Running Head: EBOLA DISEASES AND ITS IMPACTS 1
EBOLA DISEASES AND ITS IMPACTS 2
Ebola Diseases and Its Impacts.
Over the past few years, the world has been under siege from outbreaks of various strange pandemics whose impacts have been devastating and perhaps affected all aspects of life. One of the most threatening global health issues is the Ebola disease (Rollin & Nichol, 2019). Ebola can be defined as a viral disease that causes problems with how human blood forms clots. In other words, Ebola may be referred to as the Hemorrhagic fever virus since one the virus attacks somebody, what happens is the virus causes blood clotting problems which triggers internal bleeding due to leaking of blood from small vessels of the infected person. The Ebola virus may also cause body inflammations and tissue damage.
Since 1976 the democratic republic of Cong has been adversely challenged with frequent outbreaks of Ebola disease. From historical point view on Ebola research, it can be said that Ebola outbreaks in congo region have been found that most of the frequent viral outbreak has been associated with many of the remote areas (Rollin & Nichol, 2019). Many experts have theorized the frequent outbreak of Ebola in the Democratic Republic of Congo with heavy forested, remote regions that contain infected fruit bats. Although the origin of the Ebola virus in DRC, it must be known that in 2013-2016, the diseases heavily attacked several countries in west African, leading to many deaths. The severe illness attacked both humans and other primates, leaving behind devastating effects that hampered the laid strategies to combat the deadly disease.
According to WHO health statistics, West African countries are the most prevalent regions that have been frequently affected by huge outbreaks of Ebola virus diseases. From 2014 to 2016, west African countries, particularly Liberia, Guinea, and Sierra Leone was the most affected countries in the history of the world (Rollin & Nichol, 2019). A total of more than 28,566 cases were reported during that time, and perhaps more than 11,000 deaths were claimed by the deadly diseases. Ebola virus disease outbreaks have gained a lot of concerns from the globe since it claims many lives overdue to the ability of the disease to spread very fast over a short period this makes it a global concern (Gulland, 2016). The Director of WHO, Dr. Adhanom Ghebreyesus, declared outbreaks of Ebola in both West African countries and in the Democratic Republic of Congo a Public Health emergency of global concern, and the world needed to take notice of the increased threats of the Ebola virus and perhaps redouble its efforts towards laying down firm strategies to control the menace.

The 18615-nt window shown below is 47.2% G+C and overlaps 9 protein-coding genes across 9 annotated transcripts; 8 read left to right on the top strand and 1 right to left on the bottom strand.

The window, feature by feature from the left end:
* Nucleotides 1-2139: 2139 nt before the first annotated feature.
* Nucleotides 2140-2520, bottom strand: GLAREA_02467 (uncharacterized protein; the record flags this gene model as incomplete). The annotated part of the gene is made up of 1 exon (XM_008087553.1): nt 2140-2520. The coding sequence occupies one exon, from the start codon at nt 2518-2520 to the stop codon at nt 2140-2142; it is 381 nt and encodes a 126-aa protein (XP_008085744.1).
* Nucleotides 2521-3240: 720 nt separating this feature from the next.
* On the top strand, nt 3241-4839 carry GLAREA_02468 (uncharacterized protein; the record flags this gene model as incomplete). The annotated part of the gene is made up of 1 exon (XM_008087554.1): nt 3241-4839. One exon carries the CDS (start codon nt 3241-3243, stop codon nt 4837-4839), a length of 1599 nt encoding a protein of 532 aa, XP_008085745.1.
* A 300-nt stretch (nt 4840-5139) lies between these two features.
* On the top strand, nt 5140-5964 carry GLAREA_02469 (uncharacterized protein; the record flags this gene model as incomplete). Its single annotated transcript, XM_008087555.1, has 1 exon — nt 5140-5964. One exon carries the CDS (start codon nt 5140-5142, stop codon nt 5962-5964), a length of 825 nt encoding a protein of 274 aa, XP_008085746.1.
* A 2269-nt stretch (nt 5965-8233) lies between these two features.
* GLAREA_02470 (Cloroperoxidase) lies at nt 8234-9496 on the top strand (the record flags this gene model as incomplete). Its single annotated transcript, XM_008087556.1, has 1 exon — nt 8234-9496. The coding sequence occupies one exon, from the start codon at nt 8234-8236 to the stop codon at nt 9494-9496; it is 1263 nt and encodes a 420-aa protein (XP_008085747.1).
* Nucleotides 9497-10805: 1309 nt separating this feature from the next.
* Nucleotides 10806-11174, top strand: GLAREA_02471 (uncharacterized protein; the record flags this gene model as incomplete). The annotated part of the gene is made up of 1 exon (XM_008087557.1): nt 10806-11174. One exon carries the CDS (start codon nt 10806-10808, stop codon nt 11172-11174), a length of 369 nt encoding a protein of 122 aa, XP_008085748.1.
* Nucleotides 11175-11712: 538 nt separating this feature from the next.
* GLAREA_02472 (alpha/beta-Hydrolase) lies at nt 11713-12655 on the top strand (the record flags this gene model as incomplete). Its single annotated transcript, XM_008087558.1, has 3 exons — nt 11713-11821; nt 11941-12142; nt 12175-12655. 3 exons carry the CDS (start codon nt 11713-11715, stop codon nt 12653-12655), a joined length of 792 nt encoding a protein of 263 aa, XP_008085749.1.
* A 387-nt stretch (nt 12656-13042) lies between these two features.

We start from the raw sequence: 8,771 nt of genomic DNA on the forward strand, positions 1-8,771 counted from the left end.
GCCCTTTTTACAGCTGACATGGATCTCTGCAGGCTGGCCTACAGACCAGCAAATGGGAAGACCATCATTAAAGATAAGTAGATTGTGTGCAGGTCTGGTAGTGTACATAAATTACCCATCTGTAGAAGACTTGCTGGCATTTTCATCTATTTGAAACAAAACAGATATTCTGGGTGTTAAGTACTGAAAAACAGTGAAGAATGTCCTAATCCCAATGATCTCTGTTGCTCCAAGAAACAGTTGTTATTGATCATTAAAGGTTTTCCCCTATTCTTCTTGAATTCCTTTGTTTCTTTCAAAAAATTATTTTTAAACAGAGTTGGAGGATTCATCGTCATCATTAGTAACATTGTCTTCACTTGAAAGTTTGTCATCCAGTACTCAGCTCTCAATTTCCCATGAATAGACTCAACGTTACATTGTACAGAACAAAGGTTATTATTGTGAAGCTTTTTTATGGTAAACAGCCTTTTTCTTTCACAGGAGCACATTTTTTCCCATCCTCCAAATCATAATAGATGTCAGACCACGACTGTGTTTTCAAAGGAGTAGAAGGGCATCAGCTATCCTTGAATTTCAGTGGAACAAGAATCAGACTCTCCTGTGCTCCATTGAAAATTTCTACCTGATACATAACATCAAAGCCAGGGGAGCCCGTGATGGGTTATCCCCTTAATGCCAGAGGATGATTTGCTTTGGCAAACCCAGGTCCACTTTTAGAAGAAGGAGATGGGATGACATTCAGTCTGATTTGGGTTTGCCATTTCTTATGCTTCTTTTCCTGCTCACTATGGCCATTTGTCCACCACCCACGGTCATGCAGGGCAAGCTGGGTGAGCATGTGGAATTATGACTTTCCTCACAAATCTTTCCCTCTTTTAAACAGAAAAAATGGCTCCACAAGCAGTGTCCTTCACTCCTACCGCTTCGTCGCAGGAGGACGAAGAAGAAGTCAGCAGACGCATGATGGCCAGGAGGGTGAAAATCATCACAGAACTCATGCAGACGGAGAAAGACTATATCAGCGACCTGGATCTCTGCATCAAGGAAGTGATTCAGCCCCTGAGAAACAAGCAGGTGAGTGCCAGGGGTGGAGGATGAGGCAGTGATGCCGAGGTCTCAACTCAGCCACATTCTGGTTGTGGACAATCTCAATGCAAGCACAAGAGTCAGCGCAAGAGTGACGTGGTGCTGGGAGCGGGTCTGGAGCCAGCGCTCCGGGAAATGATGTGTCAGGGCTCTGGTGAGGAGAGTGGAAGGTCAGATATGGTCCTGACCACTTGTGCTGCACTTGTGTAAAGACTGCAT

Worth mentioning is that the Ebola virus outbreak in the West African region and the Democratic Republic of Cong not only devastated the healthcare workforce in the said regions but also severely impacted the provision of healthcare services whereby it becomes challenging to offer treatments on diseases such as HIV, TB, malaria, and measles (Gulland, 2016). Besides that, the Ebola virus negatively impacted the said region by disrupting trade and service delivery due to curfews and travel restrictions. Many people lost their lives which in turn affected the region’s productivity.
Among the responses that were deployed in west African countries- Liberia, Guinea, and Sierra Leone as well as Congo to curb the increased spread of the Ebola virus included n focus on the identification, isolation, and provision of adequate care for to infected people to reduce the spread of the infectious Ebola virus disease (Gulland, 2016). Also, contact tracing with active engagement of community leaders and cultural sensitivity strategies were used to reduce the rate at which the Ebola virus disease spread from one person to another.
Gulland, A. (2016). Ebola outbreak in West Africa is officially over. BMJ, i243. doi:10.1136/BMJ.i243
Kamradt-Scott, A. (n.d.). WHO’s to blame? The World Health Organization and the 2014 Ebola outbreak in West Africa. The International Politics of Ebola, 29-46. doi:10.4324/9781138293588-3
Rollin, P. E., & Nichol, S. (2019). Ebola-Marburg Viral Diseases. Control of Communicable Diseases. doi:10.2105/ccdml.2868.049
Shuman, J., & Knust, B. (2014). Ebola: Responding to its Outbreak in West Africa. MD Conference Express, 14(28), 29-31. doi:10.1177/155989771428017